right
    so ethanol is dehydorgenated by enzyme ethanol dehydroganse and forms ethanal and the ethanal can still be dehydrogenated by enzyme called ethanal dehydrogenase and forms ethanoate and can combine with coenzyme A to from acetyl coenzyme A for process of respiration and hydrogen atoms are released which is for NAD to form reduced NAD and removes any fatty acids present.
    Bam! Thats perfect!!

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    (Original post by ds4143)
    Bam! Thats perfect!!

    This was posted from The Student Room's Android App on my HTC Desire HD A9191
    How to control insulin (6)
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    (Original post by otrivine)
    How to control insulin (6)
    b-cells contains Ca and k ions channels. K ion channels are open and Ca channels are closed. K ions move out of the cell so that it has a resting potential of -70mV. As blood glucose conc increases, glucose diffuses into the cell. Glucose is used in respiration inside the cell, producing ATP. Increase in ATP cause K ion channels to shut. Therefore cells becomes less negative. This causes Ca ion channels to open. Ca floods in, causing vesucles containg insulin to fuse with the b-cell membrane. Indulin moves out by exocytosis.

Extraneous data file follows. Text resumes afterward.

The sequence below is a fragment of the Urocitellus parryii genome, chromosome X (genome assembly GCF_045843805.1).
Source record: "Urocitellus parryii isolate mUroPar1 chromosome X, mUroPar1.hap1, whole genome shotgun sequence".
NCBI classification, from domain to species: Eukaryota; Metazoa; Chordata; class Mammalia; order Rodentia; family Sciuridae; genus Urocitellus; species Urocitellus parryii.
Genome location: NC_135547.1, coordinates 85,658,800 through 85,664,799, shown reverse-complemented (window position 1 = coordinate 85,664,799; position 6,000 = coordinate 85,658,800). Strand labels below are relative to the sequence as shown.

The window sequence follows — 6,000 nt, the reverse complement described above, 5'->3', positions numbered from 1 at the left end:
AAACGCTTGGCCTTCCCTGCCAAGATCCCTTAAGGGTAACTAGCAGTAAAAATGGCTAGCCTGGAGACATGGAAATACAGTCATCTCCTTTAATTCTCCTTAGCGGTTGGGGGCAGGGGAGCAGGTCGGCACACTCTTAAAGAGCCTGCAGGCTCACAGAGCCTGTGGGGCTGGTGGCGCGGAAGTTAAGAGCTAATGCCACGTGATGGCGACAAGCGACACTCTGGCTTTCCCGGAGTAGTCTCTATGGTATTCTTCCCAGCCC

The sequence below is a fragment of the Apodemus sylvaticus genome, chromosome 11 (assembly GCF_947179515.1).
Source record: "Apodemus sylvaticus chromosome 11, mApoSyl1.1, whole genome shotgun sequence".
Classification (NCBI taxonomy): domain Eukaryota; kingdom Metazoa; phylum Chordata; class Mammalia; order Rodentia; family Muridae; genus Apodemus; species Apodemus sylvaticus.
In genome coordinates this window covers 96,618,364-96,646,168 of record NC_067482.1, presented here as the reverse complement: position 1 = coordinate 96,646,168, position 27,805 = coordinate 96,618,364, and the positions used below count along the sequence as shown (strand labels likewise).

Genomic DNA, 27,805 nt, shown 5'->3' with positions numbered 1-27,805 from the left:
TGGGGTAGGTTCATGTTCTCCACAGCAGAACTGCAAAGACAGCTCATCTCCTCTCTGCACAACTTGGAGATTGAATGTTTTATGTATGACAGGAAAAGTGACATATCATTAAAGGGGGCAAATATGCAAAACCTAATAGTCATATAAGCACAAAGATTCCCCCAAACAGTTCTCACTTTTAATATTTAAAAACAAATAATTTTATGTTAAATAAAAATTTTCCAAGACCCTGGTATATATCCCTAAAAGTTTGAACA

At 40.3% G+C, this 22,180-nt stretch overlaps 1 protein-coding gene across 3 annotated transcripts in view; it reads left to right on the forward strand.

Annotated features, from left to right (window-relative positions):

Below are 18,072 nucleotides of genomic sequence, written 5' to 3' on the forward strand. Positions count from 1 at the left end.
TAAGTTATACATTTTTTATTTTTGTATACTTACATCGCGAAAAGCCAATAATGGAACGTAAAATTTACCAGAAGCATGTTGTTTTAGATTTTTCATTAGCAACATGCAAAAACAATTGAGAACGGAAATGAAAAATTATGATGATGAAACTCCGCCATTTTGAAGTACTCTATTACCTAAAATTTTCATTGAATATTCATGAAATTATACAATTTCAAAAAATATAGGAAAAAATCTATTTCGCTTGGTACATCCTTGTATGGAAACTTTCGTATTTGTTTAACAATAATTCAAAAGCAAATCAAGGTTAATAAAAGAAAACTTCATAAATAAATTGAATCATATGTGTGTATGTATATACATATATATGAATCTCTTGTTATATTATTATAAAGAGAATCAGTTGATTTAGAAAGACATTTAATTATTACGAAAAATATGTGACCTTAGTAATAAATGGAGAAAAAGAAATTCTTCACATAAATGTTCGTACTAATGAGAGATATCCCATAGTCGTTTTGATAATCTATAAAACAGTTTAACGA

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    (Original post by ds4143)
    b-cells contains Ca and k ions channels. K ion channels are open and Ca channels are closed. K ions move out of the cell so that it has a resting potential of -70mV. As blood glucose conc increases, glucose diffuses into the cell. Glucose is used in respiration inside the cell, producing ATP. Increase in ATP cause K ion channels to shut. Therefore cells becomes less negative. This causes Ca ion channels to open. Ca floods in, causing vesucles containg insulin to fuse with the b-cell membrane. Indulin moves out by exocytosis.